GC Marine Program
Blog
04.20.2017

Collaborative Science from a Fisherman’s Perspective, A Conversation with “Papo”

Blog, Coastal & Marine, Conservation, Fisheries

José Heriberto Cota, or “Papo” as his friends call him, is an active fisherman from Punta Abreojos fishing community in Baja California Sur, Mexico, that was established in the early 1930s, with just 15 people. While some fishermen from this community focus on scale fish, José fishes primarily for benthic species like red spiny lobster (Panulirus interruptus and P. inflatus) and abalone (Haliotis fulgens and H. Corrugata), natural resources that play an important role in the culture and economy of Punta Abreojos; they are resources with international demand and a high commercial value, and are exported to countries such as Singapore, China, Japan, the United States and France (Cota-Nieto et al., 2015).

José is in his late 60’s and is the father of Juan José Cota Jr., our Fisheries Project Officer at the Centro para la Biodiversidad Marina y la Conservación in La Paz (CBMC), Mexico, and has been a key member of our collaborative science efforts since 2009. To this day, José Sr. helps us produce robust information that has proved useful to the local community and other stakeholders such as government decision makers and academics. I had the pleasure of interviewing him, with his son and granddaughter, about his career and involvement with fisheries science and technology:

 

José Heriberto Cota, or “Papo” as his friends call him, is a fisherman from Punta Abreojos fishing community in Baja California Sur, Mexico (photo by Alan Berman)

 

April, 2017 

Could you please introduce yourself and tell us how you became a fisherman?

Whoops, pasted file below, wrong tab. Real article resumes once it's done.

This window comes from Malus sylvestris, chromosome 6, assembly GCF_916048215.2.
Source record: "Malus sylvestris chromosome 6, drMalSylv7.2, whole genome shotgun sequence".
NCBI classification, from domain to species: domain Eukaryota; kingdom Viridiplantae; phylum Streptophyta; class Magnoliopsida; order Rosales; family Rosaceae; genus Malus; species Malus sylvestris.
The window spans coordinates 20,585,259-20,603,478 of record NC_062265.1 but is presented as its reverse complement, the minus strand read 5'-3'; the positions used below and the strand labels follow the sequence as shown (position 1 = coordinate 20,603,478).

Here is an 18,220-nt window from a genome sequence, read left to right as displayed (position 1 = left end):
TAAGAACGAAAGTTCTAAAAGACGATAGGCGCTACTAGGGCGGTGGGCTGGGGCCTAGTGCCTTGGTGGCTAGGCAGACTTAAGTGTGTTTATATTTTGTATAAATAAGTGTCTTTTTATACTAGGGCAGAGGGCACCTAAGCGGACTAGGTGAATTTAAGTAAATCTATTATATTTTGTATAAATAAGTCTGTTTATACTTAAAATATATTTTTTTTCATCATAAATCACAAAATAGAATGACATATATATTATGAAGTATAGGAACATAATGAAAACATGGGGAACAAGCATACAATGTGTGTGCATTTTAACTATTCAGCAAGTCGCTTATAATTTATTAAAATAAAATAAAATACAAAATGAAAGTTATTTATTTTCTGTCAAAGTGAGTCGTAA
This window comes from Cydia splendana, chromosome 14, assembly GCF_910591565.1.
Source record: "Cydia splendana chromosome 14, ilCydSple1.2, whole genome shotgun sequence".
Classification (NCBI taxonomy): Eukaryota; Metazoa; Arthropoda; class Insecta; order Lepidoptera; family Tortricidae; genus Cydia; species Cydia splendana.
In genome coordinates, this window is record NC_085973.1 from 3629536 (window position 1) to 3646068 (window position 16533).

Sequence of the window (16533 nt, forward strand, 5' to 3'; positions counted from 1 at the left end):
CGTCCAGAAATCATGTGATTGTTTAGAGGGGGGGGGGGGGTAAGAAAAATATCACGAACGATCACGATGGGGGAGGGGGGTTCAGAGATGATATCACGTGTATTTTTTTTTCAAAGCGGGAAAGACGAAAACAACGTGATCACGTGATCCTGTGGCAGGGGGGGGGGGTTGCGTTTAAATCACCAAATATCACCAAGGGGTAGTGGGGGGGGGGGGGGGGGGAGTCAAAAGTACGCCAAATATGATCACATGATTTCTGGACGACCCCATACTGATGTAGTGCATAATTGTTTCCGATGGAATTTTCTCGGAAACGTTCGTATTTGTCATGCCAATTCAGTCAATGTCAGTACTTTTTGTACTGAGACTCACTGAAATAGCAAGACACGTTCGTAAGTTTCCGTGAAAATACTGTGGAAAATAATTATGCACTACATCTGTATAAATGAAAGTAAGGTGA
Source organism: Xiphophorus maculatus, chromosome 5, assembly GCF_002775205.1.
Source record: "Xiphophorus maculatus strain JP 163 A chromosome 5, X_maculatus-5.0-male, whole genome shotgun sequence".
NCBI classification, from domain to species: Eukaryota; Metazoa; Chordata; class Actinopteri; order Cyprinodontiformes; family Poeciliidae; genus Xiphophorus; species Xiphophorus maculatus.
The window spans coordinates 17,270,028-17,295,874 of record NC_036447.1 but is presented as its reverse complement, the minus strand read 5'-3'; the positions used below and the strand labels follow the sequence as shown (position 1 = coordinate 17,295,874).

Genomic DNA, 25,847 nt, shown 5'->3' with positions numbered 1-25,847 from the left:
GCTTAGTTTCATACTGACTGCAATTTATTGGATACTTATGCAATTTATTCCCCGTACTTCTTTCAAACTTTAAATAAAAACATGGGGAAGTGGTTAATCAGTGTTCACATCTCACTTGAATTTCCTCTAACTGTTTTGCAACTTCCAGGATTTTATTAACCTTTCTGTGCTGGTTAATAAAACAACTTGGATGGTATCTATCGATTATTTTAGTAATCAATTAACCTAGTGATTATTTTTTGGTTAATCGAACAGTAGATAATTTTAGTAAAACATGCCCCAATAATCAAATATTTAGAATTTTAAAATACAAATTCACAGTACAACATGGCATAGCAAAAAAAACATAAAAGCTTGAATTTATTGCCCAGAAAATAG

My name is José Heriberto Cota Arce, and I have been fishing for over 30 years in the community of Punta Abreojos, and in the Fishing Cooperative of the same name. It’s located on the North Pacific coast, you could say right smack in the middle of the Peninsula. I have always loved the sea, and when I was growing up in Ensenada, I had family in Abreojos, so I decided to go on vacation there one year with a school course. I never went back. That was in 1972, so I must have been around 14 years old – and that’s how I began my life by the sea. I worked at the packing factory for abalone {Haliotis fulgens & H. corrugata} and caracol {the marine snail Astraea undosa}, there was a lot of abalone in those days, and then there came the period of commercialization of lobster {Panulirus interruptus & P. inflatusfor export to France; they installed a processing plant and I got involved.

When I started fishing there was no such thing as GPS, or sonar, or any of that, and those things have made all of our {fishermen’s} lives easier. For example, when there is a dense fog, now we can go out and work, more slowly of course, but we get the job done. New technology is something that has helped us a lot.

A fisherman from Punta Abreojos fishing cooperative uses a continuously recording GPS  device to track his movements at sea

How do you feel about your son, José Cota’s, career as a fisheries biologist at the GCMP?

My goal when I was in high school was to be a marine biologist, and so when my son told me he wanted to be one, well of course I loved the idea! I said to myself “I couldn’t do it but now at least he will be able to.” He and I are always communicating; he asks me things that, naturally, we {fishermen} live from day to day. What’s more, I helped him with his career. In fact, I would say his career is almost mine! (says laughing).

Juan José Cota Jr., Papo’s son and our Fisheries Projects Officer at the CBMC conducts biological monitoring at Punta Abreojos (photo by Ismael Osorio)

Practical experience is the most essential thing. Sometimes biologists have a good knowledge of how to manage products, but it’s the fishermen that know how to find them, when they are reproducing and that sort of thing. It’s been a good relationship. As a matter of fact, I have with me now a log that we came up with of where the product aggregates and in what month; that’s what all of us fishermen keep with us to more or less guide us; in other words we check the log to find out, more or less, what dates we fished and when and where the fishing was best.